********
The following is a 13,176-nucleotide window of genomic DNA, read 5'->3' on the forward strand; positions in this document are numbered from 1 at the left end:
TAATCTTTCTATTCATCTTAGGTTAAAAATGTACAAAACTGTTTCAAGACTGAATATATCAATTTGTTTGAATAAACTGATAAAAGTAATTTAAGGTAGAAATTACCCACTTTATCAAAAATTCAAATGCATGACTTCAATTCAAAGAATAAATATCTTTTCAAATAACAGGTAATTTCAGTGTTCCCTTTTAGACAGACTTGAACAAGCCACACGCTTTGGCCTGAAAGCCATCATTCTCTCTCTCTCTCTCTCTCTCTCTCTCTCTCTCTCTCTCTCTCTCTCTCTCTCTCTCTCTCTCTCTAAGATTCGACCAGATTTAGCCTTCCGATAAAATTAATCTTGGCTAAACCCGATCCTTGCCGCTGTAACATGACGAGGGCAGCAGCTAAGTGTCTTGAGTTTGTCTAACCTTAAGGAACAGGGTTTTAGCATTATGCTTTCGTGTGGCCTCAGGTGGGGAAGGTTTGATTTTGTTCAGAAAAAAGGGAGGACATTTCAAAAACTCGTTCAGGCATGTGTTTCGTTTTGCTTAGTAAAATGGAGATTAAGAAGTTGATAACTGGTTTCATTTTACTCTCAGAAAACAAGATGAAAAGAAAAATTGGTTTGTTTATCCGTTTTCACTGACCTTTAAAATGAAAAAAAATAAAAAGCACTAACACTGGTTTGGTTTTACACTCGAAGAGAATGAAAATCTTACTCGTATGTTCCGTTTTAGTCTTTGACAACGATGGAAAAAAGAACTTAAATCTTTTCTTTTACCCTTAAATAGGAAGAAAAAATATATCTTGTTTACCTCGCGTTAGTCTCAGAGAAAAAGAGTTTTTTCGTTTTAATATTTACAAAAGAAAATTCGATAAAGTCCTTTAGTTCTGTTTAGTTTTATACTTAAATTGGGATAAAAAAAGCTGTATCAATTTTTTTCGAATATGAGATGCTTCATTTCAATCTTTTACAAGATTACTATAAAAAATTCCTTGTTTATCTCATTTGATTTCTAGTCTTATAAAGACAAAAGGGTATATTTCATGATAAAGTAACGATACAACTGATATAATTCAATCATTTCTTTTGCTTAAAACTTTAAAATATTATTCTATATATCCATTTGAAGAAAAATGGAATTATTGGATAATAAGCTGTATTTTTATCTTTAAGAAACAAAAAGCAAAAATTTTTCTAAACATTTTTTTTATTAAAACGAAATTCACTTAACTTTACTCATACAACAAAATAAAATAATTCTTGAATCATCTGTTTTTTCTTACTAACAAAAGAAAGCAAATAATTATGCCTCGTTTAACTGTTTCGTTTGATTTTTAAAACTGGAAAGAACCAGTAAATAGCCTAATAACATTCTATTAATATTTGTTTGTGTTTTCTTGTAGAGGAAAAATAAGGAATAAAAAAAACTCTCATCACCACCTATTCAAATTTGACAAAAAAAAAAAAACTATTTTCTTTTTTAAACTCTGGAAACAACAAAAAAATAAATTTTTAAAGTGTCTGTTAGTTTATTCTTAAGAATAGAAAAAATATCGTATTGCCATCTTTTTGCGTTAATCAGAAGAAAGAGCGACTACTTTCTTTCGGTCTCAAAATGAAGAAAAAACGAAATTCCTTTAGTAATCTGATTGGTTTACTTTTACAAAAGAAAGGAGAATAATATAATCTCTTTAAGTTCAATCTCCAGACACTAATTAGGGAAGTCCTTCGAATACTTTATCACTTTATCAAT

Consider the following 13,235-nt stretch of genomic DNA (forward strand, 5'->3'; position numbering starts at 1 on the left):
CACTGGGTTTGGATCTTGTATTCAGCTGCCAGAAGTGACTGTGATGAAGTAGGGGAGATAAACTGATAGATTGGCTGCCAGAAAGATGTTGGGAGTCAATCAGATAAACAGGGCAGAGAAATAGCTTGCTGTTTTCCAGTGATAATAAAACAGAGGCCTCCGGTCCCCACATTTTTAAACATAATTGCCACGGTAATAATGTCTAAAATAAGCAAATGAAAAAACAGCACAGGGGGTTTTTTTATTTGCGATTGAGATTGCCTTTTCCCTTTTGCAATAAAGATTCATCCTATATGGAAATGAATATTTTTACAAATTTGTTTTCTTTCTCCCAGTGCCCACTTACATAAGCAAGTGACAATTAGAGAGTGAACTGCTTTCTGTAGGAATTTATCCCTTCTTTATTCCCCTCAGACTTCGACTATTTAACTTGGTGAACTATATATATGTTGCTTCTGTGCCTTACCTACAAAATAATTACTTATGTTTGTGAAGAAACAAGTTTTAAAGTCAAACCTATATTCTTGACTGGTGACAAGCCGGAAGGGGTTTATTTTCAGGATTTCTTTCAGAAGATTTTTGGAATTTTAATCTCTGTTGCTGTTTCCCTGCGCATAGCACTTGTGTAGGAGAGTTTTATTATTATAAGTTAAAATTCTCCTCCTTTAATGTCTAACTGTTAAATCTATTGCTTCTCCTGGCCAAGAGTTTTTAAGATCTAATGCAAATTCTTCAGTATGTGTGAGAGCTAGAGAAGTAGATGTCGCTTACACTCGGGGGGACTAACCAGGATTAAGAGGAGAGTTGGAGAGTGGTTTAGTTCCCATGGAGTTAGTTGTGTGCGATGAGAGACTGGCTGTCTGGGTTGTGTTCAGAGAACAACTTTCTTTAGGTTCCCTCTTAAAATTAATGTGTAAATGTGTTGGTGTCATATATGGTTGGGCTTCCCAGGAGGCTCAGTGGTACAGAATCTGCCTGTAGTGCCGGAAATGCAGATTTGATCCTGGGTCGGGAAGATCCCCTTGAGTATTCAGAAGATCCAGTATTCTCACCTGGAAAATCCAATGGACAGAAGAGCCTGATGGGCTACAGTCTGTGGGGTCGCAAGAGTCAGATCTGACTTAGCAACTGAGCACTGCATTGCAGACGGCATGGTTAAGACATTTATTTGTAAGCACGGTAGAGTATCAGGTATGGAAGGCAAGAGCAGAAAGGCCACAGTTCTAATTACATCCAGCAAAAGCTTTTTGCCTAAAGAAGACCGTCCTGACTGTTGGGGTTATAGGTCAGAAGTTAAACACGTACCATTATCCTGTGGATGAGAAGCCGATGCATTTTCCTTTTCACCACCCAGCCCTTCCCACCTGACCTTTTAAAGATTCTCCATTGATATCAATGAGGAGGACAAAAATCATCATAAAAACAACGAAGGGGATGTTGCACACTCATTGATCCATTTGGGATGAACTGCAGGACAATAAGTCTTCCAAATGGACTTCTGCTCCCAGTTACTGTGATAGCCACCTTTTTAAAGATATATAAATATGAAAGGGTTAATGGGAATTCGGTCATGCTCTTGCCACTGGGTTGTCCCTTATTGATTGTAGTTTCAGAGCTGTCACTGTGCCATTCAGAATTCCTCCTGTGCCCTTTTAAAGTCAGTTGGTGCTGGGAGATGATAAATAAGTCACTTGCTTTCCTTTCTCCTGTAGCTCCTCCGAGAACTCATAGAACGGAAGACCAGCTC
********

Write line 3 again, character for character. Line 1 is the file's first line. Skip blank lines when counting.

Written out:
Consider the following 13,235-nt stretch of genomic DNA (forward strand, 5'->3'; position numbering starts at 1 on the left):